Air Raid Shelter Protection

Thinking about how to provide protection to civilians in the event of an enemy attack began in the 1920s. Development stalled as no design could provide protection against both blast and gas.

The Munich Crisis forced action. War may have been postponed but no one believed it had gone away.

With a widespread view that the bomber would always get through and the stories of air attacks on civilians in Spain and China solutions had to be found to provide at least some protection against blast.

Anderson Shelter

Designed in 1938 and named after Sir John Anderson, Home Secretary during the Battle of Britain, Anderson Shelter this type of air-raid shelter was designed for use in the garden. When covered with earth the shelter would give some protection from shell fragments and bomber splinters although dampness was an ever present problem.

Designed to accommodate up to six people the government supplied them free to low income families and later sold to others to wealthier people. 1.5 million Anderson shelters were distributed in the months immediately leading up to the outbreak of war. When production ended 3.6 million had been produced.

Intended purely as an emergency protection during air raids, in practice, during the period of the Blitz, it was not uncommon for them to be used every night.

Morrison shelter

European houses often had cellars; British houses much less often. Morrison Shelter © IWM This led to the design of a cage-like construction that could be used as a refuge inside a house. Morrison shelters came in self assembly form and the householder bolted it together. Each pack had 359 parts and three tools supplied.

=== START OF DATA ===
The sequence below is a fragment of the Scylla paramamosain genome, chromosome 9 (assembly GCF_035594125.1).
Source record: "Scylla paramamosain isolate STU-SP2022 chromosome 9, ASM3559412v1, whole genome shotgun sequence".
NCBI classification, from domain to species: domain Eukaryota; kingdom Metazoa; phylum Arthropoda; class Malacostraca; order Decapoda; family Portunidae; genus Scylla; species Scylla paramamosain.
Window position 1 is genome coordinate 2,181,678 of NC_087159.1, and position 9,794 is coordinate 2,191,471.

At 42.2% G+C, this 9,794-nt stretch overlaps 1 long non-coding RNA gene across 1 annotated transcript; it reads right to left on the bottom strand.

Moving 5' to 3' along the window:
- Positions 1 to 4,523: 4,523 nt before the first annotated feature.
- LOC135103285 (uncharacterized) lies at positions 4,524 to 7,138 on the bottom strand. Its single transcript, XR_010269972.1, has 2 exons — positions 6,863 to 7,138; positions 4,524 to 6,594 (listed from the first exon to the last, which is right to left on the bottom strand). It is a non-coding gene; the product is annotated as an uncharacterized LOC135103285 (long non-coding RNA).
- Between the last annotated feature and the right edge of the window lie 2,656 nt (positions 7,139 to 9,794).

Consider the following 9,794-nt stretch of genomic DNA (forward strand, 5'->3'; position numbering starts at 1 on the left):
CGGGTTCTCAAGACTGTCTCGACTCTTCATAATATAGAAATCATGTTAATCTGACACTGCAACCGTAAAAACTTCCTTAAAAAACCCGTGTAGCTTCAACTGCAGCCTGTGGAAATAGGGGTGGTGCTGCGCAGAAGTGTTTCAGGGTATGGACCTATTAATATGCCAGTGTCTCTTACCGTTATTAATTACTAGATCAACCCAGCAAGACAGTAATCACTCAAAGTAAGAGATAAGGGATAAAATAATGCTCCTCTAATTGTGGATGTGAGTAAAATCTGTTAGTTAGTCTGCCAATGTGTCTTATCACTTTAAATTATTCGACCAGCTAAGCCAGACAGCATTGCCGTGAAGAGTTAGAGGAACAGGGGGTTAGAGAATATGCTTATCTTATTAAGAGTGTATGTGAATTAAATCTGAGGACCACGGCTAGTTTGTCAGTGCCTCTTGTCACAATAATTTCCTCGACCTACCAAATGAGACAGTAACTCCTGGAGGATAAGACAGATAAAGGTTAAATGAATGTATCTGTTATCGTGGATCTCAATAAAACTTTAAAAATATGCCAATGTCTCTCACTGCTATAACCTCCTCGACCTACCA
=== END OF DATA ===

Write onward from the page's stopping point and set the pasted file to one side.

Half a million had been distributed by the end of 1941. A further 100,000 were added in 1943.

Street communal shelter

It was quickly recognized that there was a need to protect members of the public who might be on the streets or in public spaces.
Street communal shelter

A big programme of street communal shelters was begun in March 1940. These surface shelters were intended to accommodate fifty people.

Problems with quality control, in their hurried construction, meant that some failed to provide the protection expected. Rumours began to circulate and although improved designs were introduced they became very unpopular and remained so throughout the war.

Underground station

At first government ministers had misgivings about the use of tube stations and underground tunnels as air raid shelters. Underground station © IWMHowever Londoners preferred to use the tunnels and platforms because they felt safest deep underground.

Stations were fitted with bunks for 22,000 people, supplied with first aid facilities and equipped with chemical toilets. 124 canteens opened in all parts of the tube system. Shelter marshals were appointed, whose function it was to keep order, give first aid and assist in case of the flooding of the tunnels. An estimated 170,000 people sheltered in the tunnels and stations during World War II.

Air Raid Precautions Personnel

Air Raid Precautions personnel were responsible for the issuing of gas masks, pre-fabricated air raid shelters and the looking after public shelters. ARP WardensThey were also responsible for maintaining the blackout. They assisted in fighting incendiaries during air raids and rescue work afterwards.

There were around 1.4 million ARP wardens in Britain during the war, almost all unpaid part-time volunteers who also held day-time jobs.

Rest Centres

Even if your life had been saved by the shelter you were in during an air raid you might Rest Centre poster © IWMwell emerge to find your home destroyed. Where to turn when you have been bombed out? Here is the answer, on the right.